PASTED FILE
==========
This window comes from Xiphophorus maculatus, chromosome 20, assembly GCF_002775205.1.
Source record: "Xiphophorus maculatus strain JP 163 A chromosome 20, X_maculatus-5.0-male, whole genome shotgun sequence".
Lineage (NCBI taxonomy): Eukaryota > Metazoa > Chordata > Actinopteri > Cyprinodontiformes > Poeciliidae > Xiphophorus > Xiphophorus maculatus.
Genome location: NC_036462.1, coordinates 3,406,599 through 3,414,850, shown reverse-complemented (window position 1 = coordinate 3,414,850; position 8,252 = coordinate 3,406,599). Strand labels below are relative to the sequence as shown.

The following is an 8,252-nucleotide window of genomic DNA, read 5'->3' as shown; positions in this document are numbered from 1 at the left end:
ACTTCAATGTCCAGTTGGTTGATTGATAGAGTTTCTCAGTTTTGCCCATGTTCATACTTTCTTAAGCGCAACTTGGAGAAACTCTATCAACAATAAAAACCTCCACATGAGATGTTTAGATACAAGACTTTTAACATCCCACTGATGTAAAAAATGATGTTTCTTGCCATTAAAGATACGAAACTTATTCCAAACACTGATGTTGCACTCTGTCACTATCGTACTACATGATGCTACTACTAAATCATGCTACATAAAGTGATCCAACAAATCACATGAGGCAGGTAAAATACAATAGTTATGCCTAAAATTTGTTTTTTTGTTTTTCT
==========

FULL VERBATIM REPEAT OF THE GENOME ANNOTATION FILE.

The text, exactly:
This window comes from Xiphophorus maculatus, chromosome 20, assembly GCF_002775205.1.
Source record: "Xiphophorus maculatus strain JP 163 A chromosome 20, X_maculatus-5.0-male, whole genome shotgun sequence".
Lineage (NCBI taxonomy): Eukaryota > Metazoa > Chordata > Actinopteri > Cyprinodontiformes > Poeciliidae > Xiphophorus > Xiphophorus maculatus.
Genome location: NC_036462.1, coordinates 3,406,599 through 3,414,850, shown reverse-complemented (window position 1 = coordinate 3,414,850; position 8,252 = coordinate 3,406,599). Strand labels below are relative to the sequence as shown.

The following is an 8,252-nucleotide window of genomic DNA, read 5'->3' as shown; positions in this document are numbered from 1 at the left end:
ACTTCAATGTCCAGTTGGTTGATTGATAGAGTTTCTCAGTTTTGCCCATGTTCATACTTTCTTAAGCGCAACTTGGAGAAACTCTATCAACAATAAAAACCTCCACATGAGATGTTTAGATACAAGACTTTTAACATCCCACTGATGTAAAAAATGATGTTTCTTGCCATTAAAGATACGAAACTTATTCCAAACACTGATGTTGCACTCTGTCACTATCGTACTACATGATGCTACTACTAAATCATGCTACATAAAGTGATCCAACAAATCACATGAGGCAGGTAAAATACAATAGTTATGCCTAAAATTTGTTTTTTTGTTTTTCT